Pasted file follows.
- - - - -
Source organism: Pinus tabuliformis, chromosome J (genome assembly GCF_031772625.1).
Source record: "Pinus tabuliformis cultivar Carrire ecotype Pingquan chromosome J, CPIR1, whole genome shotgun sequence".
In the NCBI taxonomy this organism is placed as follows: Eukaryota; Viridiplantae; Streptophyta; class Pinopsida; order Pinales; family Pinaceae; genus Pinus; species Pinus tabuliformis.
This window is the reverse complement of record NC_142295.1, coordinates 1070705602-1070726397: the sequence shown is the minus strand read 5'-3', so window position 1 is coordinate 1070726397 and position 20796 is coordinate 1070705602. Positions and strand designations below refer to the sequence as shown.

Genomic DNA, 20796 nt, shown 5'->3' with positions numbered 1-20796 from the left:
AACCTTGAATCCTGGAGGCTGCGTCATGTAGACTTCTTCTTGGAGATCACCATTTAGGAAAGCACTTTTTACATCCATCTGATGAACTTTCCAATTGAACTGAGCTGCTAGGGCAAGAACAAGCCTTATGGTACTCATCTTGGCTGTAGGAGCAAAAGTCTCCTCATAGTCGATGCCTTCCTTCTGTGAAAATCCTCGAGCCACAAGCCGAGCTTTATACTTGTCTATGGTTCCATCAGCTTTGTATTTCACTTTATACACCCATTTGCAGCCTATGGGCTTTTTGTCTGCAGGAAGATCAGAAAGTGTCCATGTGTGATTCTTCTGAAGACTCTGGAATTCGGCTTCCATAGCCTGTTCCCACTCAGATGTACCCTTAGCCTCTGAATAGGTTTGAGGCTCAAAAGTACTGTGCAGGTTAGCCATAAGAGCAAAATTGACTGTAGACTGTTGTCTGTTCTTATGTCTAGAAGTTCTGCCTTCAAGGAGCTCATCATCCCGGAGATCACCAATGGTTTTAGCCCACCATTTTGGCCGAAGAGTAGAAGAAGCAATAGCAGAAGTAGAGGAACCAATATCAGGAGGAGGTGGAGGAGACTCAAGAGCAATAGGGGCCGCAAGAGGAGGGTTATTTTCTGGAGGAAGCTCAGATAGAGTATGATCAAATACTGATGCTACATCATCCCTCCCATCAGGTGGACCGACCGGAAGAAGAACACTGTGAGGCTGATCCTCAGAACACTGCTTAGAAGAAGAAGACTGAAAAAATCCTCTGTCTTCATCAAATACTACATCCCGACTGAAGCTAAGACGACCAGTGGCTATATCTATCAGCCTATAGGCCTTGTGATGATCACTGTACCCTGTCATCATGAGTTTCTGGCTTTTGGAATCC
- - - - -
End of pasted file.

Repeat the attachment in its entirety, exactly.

Source organism: Pinus tabuliformis, chromosome J (genome assembly GCF_031772625.1).
Source record: "Pinus tabuliformis cultivar Carrire ecotype Pingquan chromosome J, CPIR1, whole genome shotgun sequence".
In the NCBI taxonomy this organism is placed as follows: Eukaryota; Viridiplantae; Streptophyta; class Pinopsida; order Pinales; family Pinaceae; genus Pinus; species Pinus tabuliformis.
This window is the reverse complement of record NC_142295.1, coordinates 1070705602-1070726397: the sequence shown is the minus strand read 5'-3', so window position 1 is coordinate 1070726397 and position 20796 is coordinate 1070705602. Positions and strand designations below refer to the sequence as shown.

Genomic DNA, 20796 nt, shown 5'->3' with positions numbered 1-20796 from the left:
AACCTTGAATCCTGGAGGCTGCGTCATGTAGACTTCTTCTTGGAGATCACCATTTAGGAAAGCACTTTTTACATCCATCTGATGAACTTTCCAATTGAACTGAGCTGCTAGGGCAAGAACAAGCCTTATGGTACTCATCTTGGCTGTAGGAGCAAAAGTCTCCTCATAGTCGATGCCTTCCTTCTGTGAAAATCCTCGAGCCACAAGCCGAGCTTTATACTTGTCTATGGTTCCATCAGCTTTGTATTTCACTTTATACACCCATTTGCAGCCTATGGGCTTTTTGTCTGCAGGAAGATCAGAAAGTGTCCATGTGTGATTCTTCTGAAGACTCTGGAATTCGGCTTCCATAGCCTGTTCCCACTCAGATGTACCCTTAGCCTCTGAATAGGTTTGAGGCTCAAAAGTACTGTGCAGGTTAGCCATAAGAGCAAAATTGACTGTAGACTGTTGTCTGTTCTTATGTCTAGAAGTTCTGCCTTCAAGGAGCTCATCATCCCGGAGATCACCAATGGTTTTAGCCCACCATTTTGGCCGAAGAGTAGAAGAAGCAATAGCAGAAGTAGAGGAACCAATATCAGGAGGAGGTGGAGGAGACTCAAGAGCAATAGGGGCCGCAAGAGGAGGGTTATTTTCTGGAGGAAGCTCAGATAGAGTATGATCAAATACTGATGCTACATCATCCCTCCCATCAGGTGGACCGACCGGAAGAAGAACACTGTGAGGCTGATCCTCAGAACACTGCTTAGAAGAAGAAGACTGAAAAAATCCTCTGTCTTCATCAAATACTACATCCCGACTGAAGCTAAGACGACCAGTGGCTATATCTATCAGCCTATAGGCCTTGTGATGATCACTGTACCCTGTCATCATGAGTTTCTGGCTTTTGGAATCC